U.S. Rep. Mike Rogers tours Walker M. Kennedy Elementary School

U.S. Rep. Mike Rogers toured a trio of Pell City schools in 2017. Rogers talks with Walter M. Kennedy Elementary School Principal Dr. Leah Stover as they tour the school.

With Congress in its August recess, U.S. Rep. Mike Rogers has been traveling the 3rd Congressional District, giving speeches and touring an assortment of Alabama businesses. On Tuesday, he spoke to the Anniston Rotary Club.

“Good things are happening, and I want you to be aware of that,” Rogers, R-Saks, told the audience.

He’s right.

Here’s one that caught our eye.

In May, Rogers and U.S. Rep. Terri Sewell, D-Birmingham, co-sponsored the Rural Septic Tank Access Act. That’s right, a bipartisan action by members of Alabama’s delegation. And, yes, this is a big deal considering the number of Alabamians who live in sparsely populated regions and whose septic tanks may be faulty. The Rural Septic Tank Access Act provides for grants for construction and repair in underserved communities.

That’s real leadership 3rd District residents need to see from their congressman. But you know how we found out about it? By reading Sewell’s website. Rogers’ website posted eight press releases in May: two touting his “Mornings with Mike” events and one each about the Space Force initiative, the Defense Bill, the Farm Bill, Memorial Day, National Police Week and Special Counsel Robert Mueller’s investigation of Russian meddling in the 2016 presidential election. The Rural Septic Tank Access Act wasn’t mentioned.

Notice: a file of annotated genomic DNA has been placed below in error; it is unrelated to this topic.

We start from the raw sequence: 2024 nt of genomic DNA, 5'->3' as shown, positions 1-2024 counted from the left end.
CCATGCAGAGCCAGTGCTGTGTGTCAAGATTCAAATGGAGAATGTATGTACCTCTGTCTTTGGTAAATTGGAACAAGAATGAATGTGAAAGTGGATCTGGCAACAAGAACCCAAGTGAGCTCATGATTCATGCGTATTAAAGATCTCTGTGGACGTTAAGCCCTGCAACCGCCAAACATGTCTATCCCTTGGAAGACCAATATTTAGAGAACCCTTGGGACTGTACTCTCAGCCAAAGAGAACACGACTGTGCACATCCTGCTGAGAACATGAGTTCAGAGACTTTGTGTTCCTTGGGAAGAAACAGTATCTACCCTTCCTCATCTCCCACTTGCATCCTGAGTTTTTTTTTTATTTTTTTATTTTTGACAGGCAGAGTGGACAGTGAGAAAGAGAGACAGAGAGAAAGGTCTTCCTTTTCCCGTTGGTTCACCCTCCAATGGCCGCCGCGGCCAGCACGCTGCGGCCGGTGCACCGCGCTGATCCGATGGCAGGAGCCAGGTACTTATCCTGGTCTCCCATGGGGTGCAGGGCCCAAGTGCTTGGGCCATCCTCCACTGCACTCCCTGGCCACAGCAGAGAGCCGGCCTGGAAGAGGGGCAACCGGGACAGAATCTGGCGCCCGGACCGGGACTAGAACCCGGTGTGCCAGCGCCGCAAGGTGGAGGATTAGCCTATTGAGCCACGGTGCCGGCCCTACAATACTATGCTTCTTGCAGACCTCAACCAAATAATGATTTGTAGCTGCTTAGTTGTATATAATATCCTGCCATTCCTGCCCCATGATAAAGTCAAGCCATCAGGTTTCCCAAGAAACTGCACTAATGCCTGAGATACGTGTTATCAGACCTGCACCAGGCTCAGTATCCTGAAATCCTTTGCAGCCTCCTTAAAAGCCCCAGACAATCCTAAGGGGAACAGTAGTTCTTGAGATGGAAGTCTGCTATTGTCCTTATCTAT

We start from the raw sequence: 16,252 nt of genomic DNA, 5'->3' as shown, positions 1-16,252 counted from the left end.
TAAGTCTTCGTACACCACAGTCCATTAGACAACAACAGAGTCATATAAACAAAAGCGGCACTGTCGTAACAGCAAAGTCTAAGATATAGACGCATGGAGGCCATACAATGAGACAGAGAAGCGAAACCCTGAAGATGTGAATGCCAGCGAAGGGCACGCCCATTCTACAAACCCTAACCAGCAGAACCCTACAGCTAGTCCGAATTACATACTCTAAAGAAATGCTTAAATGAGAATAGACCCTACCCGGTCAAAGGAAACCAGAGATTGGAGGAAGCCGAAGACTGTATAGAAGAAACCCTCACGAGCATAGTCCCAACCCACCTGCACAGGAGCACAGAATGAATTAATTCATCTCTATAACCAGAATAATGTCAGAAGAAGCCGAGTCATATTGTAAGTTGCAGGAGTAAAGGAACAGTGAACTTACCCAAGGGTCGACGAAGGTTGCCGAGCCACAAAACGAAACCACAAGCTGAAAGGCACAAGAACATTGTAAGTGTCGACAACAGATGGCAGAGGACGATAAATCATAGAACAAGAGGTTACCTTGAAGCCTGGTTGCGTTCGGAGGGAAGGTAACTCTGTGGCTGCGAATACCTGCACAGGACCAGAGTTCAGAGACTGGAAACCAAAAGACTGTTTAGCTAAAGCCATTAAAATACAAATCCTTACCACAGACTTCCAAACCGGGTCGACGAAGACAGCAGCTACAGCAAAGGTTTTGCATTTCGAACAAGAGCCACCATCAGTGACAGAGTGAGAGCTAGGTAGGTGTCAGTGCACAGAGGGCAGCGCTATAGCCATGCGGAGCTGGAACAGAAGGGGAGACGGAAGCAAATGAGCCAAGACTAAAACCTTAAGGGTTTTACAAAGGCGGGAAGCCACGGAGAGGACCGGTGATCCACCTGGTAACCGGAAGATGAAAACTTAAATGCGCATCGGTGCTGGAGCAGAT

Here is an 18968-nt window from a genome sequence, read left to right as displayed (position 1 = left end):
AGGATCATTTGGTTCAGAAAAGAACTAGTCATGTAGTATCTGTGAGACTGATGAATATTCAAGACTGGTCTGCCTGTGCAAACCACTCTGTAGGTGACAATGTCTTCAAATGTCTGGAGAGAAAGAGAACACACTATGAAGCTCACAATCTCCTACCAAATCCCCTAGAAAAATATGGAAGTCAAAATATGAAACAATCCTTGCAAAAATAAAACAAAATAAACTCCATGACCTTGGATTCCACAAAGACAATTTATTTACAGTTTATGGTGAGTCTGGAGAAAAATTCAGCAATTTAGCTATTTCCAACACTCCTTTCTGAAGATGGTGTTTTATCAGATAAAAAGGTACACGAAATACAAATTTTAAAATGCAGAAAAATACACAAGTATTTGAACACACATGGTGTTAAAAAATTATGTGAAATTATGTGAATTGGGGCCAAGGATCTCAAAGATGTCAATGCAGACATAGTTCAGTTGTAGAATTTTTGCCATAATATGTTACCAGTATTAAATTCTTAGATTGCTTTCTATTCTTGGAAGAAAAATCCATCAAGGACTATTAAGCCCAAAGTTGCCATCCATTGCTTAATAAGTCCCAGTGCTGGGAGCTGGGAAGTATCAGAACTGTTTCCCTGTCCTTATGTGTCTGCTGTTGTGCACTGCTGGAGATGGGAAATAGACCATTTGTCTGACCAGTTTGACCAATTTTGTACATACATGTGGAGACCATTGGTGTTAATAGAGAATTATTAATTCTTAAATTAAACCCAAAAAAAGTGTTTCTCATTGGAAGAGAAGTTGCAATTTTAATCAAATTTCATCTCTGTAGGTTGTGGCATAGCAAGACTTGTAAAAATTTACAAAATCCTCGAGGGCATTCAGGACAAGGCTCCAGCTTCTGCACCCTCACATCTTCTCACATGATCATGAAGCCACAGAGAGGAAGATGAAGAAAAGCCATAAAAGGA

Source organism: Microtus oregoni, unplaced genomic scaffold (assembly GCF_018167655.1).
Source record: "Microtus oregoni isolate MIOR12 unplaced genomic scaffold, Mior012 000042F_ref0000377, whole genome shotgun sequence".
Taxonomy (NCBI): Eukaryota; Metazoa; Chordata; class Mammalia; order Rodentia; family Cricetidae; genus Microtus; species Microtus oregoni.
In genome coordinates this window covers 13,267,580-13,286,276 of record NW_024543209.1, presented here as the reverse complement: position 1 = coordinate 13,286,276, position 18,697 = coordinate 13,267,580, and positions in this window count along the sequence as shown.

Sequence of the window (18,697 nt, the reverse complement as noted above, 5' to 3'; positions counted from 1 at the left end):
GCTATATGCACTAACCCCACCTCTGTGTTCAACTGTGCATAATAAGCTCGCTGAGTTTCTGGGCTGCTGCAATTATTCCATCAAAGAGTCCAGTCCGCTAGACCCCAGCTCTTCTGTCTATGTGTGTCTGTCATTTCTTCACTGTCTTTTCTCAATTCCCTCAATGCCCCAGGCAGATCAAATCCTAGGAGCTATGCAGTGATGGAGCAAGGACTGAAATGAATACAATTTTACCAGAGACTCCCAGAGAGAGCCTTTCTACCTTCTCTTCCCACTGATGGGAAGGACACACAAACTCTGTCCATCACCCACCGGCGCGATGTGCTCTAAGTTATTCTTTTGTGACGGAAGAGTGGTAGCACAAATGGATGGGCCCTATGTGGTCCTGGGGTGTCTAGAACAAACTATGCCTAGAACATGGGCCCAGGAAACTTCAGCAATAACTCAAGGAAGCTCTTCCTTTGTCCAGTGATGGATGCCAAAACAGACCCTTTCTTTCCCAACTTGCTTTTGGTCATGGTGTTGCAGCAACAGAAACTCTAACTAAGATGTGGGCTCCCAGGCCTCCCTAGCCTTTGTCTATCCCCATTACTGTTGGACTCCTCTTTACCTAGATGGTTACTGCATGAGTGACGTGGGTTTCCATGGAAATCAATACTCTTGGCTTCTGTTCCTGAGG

Sewell’s website even included a comment — from Rogers.

“I am proud to join my friend and colleague Rep. Sewell on this important legislation,” Rogers said. “Access to working wastewater systems is a bipartisan issue. Rural America can’t be left behind, and this legislation ensures that folks in our districts and across America have a way forward from failing wastewater infrastructure.”

Problem is, Rogers unfailingly speaks only with media that he considers havens from criticism — specific radio stations and websites, for instance — and rarely holds open meetings with residents of the community he represents. The Star’s reporters and editorial board would welcome regular visits from the congressman to learn more about what he’s doing in Washington. Granted, the Star’s editorial board might disagree with some of his party’s policies, but there’s absolutely no reason why items such as the Rural Septic Tank Access Act shouldn’t be publicized for the good they may do.

That, though, doesn’t happen. And the excuse he gave to Rotarians this week about holding few town halls — “I’m not at all intimidated about doing town hall meetings, I’m not going to be part of a sham that’s set up just to bring protesters from out of town” — is ludicrous and, frankly, insulting to the people who vote him into office. They deserve better.

Rogers is a seven-term Republican congressman in a Republican-dominated district in one of the reddest states in America. His young Democratic opponent, Mallory Hagan, is a first-time politician with a steep, if not insurmountable, learning curve. There are good things happening in the 3rd District, but Rogers is spoiling opportunities to let his supporters know about them. And that’s on him.

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